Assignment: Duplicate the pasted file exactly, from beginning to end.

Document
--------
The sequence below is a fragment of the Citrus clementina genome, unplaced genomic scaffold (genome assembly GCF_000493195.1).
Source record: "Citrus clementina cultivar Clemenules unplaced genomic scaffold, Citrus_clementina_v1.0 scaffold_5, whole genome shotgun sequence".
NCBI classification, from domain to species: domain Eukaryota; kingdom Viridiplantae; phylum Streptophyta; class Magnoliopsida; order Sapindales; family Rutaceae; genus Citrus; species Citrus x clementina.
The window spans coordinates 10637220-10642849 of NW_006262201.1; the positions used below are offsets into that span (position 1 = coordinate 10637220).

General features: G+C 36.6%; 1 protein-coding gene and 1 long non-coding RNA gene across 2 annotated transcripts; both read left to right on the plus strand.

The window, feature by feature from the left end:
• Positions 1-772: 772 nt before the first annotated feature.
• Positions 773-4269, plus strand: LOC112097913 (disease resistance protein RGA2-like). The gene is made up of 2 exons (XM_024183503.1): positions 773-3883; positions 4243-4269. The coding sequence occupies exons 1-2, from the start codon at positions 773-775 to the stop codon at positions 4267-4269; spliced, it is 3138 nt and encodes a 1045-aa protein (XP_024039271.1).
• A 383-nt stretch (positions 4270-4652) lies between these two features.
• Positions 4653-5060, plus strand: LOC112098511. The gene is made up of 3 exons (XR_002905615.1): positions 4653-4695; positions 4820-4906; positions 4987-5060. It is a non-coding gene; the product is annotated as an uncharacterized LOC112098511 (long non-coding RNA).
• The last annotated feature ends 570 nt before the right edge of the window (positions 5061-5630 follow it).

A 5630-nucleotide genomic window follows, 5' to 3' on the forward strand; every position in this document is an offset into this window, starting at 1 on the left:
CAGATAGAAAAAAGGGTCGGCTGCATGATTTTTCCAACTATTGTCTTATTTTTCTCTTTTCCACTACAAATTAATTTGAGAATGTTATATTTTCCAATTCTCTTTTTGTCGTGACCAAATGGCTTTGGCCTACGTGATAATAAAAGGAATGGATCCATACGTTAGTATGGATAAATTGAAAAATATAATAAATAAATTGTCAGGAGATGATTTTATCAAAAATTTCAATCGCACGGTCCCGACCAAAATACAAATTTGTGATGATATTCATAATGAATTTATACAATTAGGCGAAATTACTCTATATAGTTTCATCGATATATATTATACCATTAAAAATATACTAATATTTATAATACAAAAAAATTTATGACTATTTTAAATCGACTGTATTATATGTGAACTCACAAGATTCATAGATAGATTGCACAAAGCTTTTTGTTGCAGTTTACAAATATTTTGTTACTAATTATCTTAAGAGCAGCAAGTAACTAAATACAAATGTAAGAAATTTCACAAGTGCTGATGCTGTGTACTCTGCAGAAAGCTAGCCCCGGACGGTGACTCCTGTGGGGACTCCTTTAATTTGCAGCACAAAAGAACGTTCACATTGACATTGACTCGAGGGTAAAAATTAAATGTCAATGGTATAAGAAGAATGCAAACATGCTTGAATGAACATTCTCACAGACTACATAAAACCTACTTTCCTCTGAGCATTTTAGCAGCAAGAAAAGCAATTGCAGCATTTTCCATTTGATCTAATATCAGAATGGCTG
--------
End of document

The sequence below is a fragment of the Citrus clementina genome, unplaced genomic scaffold (genome assembly GCF_000493195.1).
Source record: "Citrus clementina cultivar Clemenules unplaced genomic scaffold, Citrus_clementina_v1.0 scaffold_5, whole genome shotgun sequence".
NCBI classification, from domain to species: domain Eukaryota; kingdom Viridiplantae; phylum Streptophyta; class Magnoliopsida; order Sapindales; family Rutaceae; genus Citrus; species Citrus x clementina.
The window spans coordinates 10637220-10642849 of NW_006262201.1; the positions used below are offsets into that span (position 1 = coordinate 10637220).

General features: G+C 36.6%; 1 protein-coding gene and 1 long non-coding RNA gene across 2 annotated transcripts; both read left to right on the plus strand.

The window, feature by feature from the left end:
• Positions 1-772: 772 nt before the first annotated feature.
• Positions 773-4269, plus strand: LOC112097913 (disease resistance protein RGA2-like). The gene is made up of 2 exons (XM_024183503.1): positions 773-3883; positions 4243-4269. The coding sequence occupies exons 1-2, from the start codon at positions 773-775 to the stop codon at positions 4267-4269; spliced, it is 3138 nt and encodes a 1045-aa protein (XP_024039271.1).
• A 383-nt stretch (positions 4270-4652) lies between these two features.
• Positions 4653-5060, plus strand: LOC112098511. The gene is made up of 3 exons (XR_002905615.1): positions 4653-4695; positions 4820-4906; positions 4987-5060. It is a non-coding gene; the product is annotated as an uncharacterized LOC112098511 (long non-coding RNA).
• The last annotated feature ends 570 nt before the right edge of the window (positions 5061-5630 follow it).

A 5630-nucleotide genomic window follows, 5' to 3' on the forward strand; every position in this document is an offset into this window, starting at 1 on the left:
CAGATAGAAAAAAGGGTCGGCTGCATGATTTTTCCAACTATTGTCTTATTTTTCTCTTTTCCACTACAAATTAATTTGAGAATGTTATATTTTCCAATTCTCTTTTTGTCGTGACCAAATGGCTTTGGCCTACGTGATAATAAAAGGAATGGATCCATACGTTAGTATGGATAAATTGAAAAATATAATAAATAAATTGTCAGGAGATGATTTTATCAAAAATTTCAATCGCACGGTCCCGACCAAAATACAAATTTGTGATGATATTCATAATGAATTTATACAATTAGGCGAAATTACTCTATATAGTTTCATCGATATATATTATACCATTAAAAATATACTAATATTTATAATACAAAAAAATTTATGACTATTTTAAATCGACTGTATTATATGTGAACTCACAAGATTCATAGATAGATTGCACAAAGCTTTTTGTTGCAGTTTACAAATATTTTGTTACTAATTATCTTAAGAGCAGCAAGTAACTAAATACAAATGTAAGAAATTTCACAAGTGCTGATGCTGTGTACTCTGCAGAAAGCTAGCCCCGGACGGTGACTCCTGTGGGGACTCCTTTAATTTGCAGCACAAAAGAACGTTCACATTGACATTGACTCGAGGGTAAAAATTAAATGTCAATGGTATAAGAAGAATGCAAACATGCTTGAATGAACATTCTCACAGACTACATAAAACCTACTTTCCTCTGAGCATTTTAGCAGCAAGAAAAGCAATTGCAGCATTTTCCATTTGATCTAATATCAGAATGGCTG